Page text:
Whatever we do we should always be aware of what energy we are putting into anything. That way we can make sure that it is of the nicest energy so that we can be surrounded by it always.



Weaving the New Templates of Reality.

20160822_174025I finally finished it, the weaving/embroidery project I have been working on for the last few months. It would have taken a shorter time but I was in a ‘process’, which meant learning a new way to be creative. I had ‘received’ (from my guides/Soul) the basic image of a pot/vessel, filled with layers of energy, the topmost layer being pyramidal in shape. Each layer of energy is an energy we carry when we do earth-healing, picking up energy from one site, in our ‘earthly vessel’, and depositing it at another site. We don’t know what the energies are, or what their purpose is, but we trust ‘our-selves’ to know what we are doing.

I now had t1462973974968he image, which I drew out and could see as a weaving; so I set up the small Tapestry loom that my friend, and fellow Gaia Method practitioner, Chris, had made for me before I moved out here to Egypt.  I could remember, that on my last trip to the UK, when I had stayed for a year before returning here to Luxor for a few months, I had picked up all of these energies on the drive back to the airport. It was as if I was pulling them all into my stomach, where I had seen them settle in an earthenware vessel, inside of my belly. I didn’t know exactly where these energies were coming from but I knew that they were important and that they would be anchored someplace here in Egypt.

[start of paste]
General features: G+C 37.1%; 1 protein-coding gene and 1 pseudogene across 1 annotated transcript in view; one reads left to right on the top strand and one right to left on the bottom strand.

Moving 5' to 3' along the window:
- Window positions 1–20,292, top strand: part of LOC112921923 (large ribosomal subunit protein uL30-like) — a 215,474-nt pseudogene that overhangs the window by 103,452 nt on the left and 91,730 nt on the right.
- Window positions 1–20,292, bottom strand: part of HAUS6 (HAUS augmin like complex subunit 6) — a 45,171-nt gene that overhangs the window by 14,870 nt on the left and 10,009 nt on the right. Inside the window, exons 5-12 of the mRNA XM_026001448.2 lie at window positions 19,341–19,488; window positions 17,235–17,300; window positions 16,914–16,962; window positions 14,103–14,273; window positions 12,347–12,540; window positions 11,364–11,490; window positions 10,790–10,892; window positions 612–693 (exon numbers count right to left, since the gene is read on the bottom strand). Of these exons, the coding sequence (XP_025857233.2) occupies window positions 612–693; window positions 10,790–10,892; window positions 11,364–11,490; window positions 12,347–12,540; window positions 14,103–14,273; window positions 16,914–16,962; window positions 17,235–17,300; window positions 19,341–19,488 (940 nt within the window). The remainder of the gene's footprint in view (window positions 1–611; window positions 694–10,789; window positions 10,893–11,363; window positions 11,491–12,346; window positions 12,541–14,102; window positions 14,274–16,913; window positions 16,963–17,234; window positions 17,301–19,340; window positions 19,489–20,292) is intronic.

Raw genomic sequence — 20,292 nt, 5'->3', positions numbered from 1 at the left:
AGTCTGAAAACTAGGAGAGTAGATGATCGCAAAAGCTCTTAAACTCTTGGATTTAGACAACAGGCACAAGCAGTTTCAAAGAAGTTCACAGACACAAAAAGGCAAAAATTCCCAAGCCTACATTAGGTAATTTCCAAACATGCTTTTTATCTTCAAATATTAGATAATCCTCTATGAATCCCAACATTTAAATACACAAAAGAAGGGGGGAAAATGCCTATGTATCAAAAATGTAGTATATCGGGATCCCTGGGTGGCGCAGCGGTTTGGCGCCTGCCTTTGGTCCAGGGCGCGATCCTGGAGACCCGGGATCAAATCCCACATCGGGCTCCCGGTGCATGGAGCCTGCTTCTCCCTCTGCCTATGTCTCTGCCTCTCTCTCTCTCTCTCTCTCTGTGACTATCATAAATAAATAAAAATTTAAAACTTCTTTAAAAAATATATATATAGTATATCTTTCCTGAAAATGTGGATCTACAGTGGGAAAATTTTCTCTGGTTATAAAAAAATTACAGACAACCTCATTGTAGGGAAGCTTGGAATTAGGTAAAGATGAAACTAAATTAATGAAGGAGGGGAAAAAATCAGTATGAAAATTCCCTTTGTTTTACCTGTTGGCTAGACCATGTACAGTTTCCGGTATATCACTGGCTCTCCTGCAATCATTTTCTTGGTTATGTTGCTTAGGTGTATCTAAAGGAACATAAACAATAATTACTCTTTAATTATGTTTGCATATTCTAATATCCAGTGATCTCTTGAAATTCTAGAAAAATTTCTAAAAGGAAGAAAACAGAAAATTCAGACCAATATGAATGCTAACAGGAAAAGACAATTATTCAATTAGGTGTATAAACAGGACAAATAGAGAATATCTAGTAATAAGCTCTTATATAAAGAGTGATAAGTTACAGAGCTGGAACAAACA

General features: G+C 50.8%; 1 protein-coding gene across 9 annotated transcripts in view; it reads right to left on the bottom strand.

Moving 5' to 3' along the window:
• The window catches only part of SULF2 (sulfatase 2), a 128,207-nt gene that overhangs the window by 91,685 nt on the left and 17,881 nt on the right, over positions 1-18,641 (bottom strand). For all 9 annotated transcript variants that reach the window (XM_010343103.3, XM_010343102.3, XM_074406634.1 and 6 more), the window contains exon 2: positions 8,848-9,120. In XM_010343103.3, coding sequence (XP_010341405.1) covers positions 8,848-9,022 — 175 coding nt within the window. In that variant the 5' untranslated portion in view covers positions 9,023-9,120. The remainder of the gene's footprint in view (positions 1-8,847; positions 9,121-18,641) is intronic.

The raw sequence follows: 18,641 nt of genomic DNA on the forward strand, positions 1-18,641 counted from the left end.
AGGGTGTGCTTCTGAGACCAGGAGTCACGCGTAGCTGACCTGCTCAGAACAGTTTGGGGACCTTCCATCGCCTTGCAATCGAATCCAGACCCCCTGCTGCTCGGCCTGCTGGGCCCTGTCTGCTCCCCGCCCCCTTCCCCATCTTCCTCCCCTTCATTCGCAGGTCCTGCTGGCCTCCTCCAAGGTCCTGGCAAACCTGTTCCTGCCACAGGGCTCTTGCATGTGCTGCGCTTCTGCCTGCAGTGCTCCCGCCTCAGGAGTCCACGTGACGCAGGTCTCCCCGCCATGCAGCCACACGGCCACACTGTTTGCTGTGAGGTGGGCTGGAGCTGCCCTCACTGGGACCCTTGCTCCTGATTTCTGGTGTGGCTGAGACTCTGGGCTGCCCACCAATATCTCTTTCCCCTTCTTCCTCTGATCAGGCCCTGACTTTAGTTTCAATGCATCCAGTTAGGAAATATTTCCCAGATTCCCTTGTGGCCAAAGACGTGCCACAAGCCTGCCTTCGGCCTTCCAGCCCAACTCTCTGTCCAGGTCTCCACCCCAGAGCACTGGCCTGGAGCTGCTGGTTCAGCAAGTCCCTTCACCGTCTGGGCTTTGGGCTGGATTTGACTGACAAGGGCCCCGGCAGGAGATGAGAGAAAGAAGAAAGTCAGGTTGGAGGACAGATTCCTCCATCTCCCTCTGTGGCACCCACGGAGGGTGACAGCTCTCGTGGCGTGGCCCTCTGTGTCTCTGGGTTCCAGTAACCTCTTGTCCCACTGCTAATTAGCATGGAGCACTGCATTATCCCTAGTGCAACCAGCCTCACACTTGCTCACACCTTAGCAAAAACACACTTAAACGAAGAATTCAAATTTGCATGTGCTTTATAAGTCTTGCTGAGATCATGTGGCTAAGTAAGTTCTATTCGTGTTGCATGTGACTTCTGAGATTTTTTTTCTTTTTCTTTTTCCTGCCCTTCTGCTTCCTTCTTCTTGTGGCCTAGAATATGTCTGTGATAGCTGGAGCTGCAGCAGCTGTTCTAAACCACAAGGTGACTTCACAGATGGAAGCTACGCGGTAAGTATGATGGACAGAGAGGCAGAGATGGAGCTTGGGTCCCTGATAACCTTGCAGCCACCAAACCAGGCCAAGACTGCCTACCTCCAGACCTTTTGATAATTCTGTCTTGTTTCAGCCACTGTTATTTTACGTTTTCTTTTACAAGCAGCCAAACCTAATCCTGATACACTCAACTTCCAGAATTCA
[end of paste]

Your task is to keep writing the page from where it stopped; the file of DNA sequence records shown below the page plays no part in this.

I had done this before, when Chris and I had done a lot of energy-work in Luxor and Dendera, and all of the energies I had picked up there had been anchored at Beacon Hill, a hillfort outside Newbury, where Lord Carnarvon is buried. Now, I was doing it again, but in reverse.1463148639002

I started the weaving, using only the wool I had spun myself, either from wool I had bought and spun from the UK or from my own sheep here in Luxor. But when I had finished the actual weaving I started to embroider the pyramids at the top, but they began to look more mountains, so I just went with it.